A decade ago, we launched a small pilot program with a handful of schools. Council Bluffs in Iowa and Fon du Lac in Wisconsin were among the very first to use Chromebooks. Today, Chromebooks are as essential as a backpack for students learning in the US and in places like Australia, Brasil, Canada, Japan, Mexico, the Netherlands, New Zealand, Spain and Sweden. As we celebrate our 10th birthday, we’re taking a look back at how far Chromebooks have come in the classroom, and announcing new features for educators and students.
From pilot program to 40 million
Googlers took the first Chromebooks into schools in the U.S. for a pilot program in 2010, and we found that students, teachers, and education leaders immediately loved how fast, simple and secure they were — three principles we still adhere to today. And with the rapid introduction of Chrome Education Upgrade, which unlocked advanced features in the operating system, Chromebooks rapidly became a hit with schools and IT administrators for their shareability and ease of management at scale. With Google Admin Console, school administrators were suddenly able to manage devices remotely, which has fundamentally shifted the computing model for schools from “computer rooms” to “shared carts” to today, assigned Chromebooks for most students – because hundreds of thousands of devices can all be managed by a single person.
Chromebooks expanded globally, scaling up in partnership with manufacturers like Acer, ASUS, Dell, HP, Lenovo and Samsung. More recently, NEC and Sharp have all started building Chromebooks for the Japan Education market–making Chromebooks the #1 device in K-12 education globally for the last year. To open up possibilities for note taking, digital reading, art, filming video reports, podcasts, and early learning apps, Chromebooks are now available in multiple formats, like convertibles, clamshells and tablets, and come with stylus support and touchscreen functionality. And to increase access, Chromebooks now come with multiple connectivity options including WiFi and mobile broadband. Today there’s a device for every learner and a growing ecosystem of apps for students and teachers alike– over 40 million of them around the world– with the Chromebook App Hub offering engaging apps and fresh lesson ideas.
Chromebooks were built to be the foundation for teaching and learning, no matter where you are. And in 2020, as schools turned to distance learning, we’ve worked hard to improve the video conferencing capabilities of older as well as newly released devices to run Google Meet and Zoom, and introduced new features like Zero Touch Enrollment to help admins remotely enroll and ship devices to students and teachers at home, and extended support for automatic updates to eight years, so devices stay secure and equipped with the latest features for years to come.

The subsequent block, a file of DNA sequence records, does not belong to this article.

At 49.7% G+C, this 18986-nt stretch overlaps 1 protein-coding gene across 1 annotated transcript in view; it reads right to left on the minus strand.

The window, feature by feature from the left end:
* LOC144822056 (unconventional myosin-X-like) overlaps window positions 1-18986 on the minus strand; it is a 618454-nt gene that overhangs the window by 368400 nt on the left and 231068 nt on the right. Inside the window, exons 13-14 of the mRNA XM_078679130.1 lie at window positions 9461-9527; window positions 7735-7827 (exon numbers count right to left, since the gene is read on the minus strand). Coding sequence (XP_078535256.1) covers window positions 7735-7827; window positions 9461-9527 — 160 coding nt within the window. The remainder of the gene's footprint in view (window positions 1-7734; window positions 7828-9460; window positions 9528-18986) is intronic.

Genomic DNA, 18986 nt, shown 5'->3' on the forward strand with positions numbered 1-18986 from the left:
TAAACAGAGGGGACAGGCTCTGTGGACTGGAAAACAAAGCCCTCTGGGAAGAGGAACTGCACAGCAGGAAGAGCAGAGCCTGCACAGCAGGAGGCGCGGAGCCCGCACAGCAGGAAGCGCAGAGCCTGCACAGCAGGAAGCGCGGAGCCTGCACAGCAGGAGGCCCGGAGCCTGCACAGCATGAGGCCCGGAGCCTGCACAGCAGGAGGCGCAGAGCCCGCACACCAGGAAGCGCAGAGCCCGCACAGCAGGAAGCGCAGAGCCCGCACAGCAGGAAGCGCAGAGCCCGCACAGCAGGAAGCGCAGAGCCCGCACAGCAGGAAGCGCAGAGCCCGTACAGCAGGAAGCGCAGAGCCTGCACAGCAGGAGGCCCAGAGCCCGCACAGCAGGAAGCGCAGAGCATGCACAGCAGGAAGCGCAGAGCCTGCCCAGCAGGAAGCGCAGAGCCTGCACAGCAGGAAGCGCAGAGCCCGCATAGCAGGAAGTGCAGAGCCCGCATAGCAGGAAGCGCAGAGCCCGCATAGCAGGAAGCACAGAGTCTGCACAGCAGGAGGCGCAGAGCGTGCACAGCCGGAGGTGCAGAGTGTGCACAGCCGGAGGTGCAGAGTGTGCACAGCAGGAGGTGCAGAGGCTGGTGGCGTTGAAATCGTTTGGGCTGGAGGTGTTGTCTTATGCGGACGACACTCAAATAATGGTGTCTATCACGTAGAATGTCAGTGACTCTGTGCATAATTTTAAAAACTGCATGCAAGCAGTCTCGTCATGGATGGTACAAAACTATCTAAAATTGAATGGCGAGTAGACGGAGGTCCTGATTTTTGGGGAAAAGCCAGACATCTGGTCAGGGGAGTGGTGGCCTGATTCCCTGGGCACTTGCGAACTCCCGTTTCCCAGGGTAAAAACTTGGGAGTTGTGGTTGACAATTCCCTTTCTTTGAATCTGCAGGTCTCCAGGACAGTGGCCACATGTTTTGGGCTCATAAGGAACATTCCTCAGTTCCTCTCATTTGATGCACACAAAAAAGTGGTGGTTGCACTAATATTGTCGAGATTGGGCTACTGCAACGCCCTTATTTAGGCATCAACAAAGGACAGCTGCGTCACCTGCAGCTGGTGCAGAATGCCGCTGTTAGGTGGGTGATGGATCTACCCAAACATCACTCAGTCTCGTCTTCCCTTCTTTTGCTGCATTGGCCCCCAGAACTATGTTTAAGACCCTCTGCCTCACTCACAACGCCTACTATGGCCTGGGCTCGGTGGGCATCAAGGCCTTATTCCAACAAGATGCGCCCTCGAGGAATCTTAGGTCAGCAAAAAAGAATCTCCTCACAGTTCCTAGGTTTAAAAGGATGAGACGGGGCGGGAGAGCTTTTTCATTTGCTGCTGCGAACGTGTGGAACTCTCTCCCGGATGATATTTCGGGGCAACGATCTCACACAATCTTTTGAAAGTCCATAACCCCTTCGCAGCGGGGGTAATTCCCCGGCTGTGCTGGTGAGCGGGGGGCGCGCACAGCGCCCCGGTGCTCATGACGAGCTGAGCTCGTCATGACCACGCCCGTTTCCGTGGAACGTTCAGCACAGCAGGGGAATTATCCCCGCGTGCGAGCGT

Building for the future of teaching and learning
With over 40 new devices for education, we’re launching new devices for not only students, but educators and faculty as well. We’ve heard from teachers that they love having a high-powered, lightweight convertible with a stylus that fits perfectly in the nook of their arm, because it untethers them from their desktop to enable them to roam freely about the classroom and engage with students 1:1 – or use those same devices to help teach remotely.
So we’re kicking off Chromebook’s next decade with helpful productivity features for educators and students like the new Screen Capture tool that lets you take screenshots and screen recordings, perfect for recording lessons and sharing with students. When taking a screen capture, it’ll immediately show up in Tote, a new space that keeps important files right at your fingertips – perfect for adding images or videos to presentations or group projects. To help keep track of the many links and homework assignments, Chromebook now has a Clipboard that saves the last five items copied so you can easily paste any or all to a new page without needing to switch between tabs. And with support for eight Desks, students can have separate desks for each class, and teachers can keep their lesson planning separate from grading. Best of all, when you reboot, your windows will restore to their previous desks so workflows aren’t interrupted.
We’re continuing to make improvements to Select-to-speak to support students with dyslexia and those who need additional reading support. Now, students can press pause and resume play, adjust the speed at which content is being read and skip between sentences and paragraphs using the new Select-to-Speak control panel or keyboard shortcuts.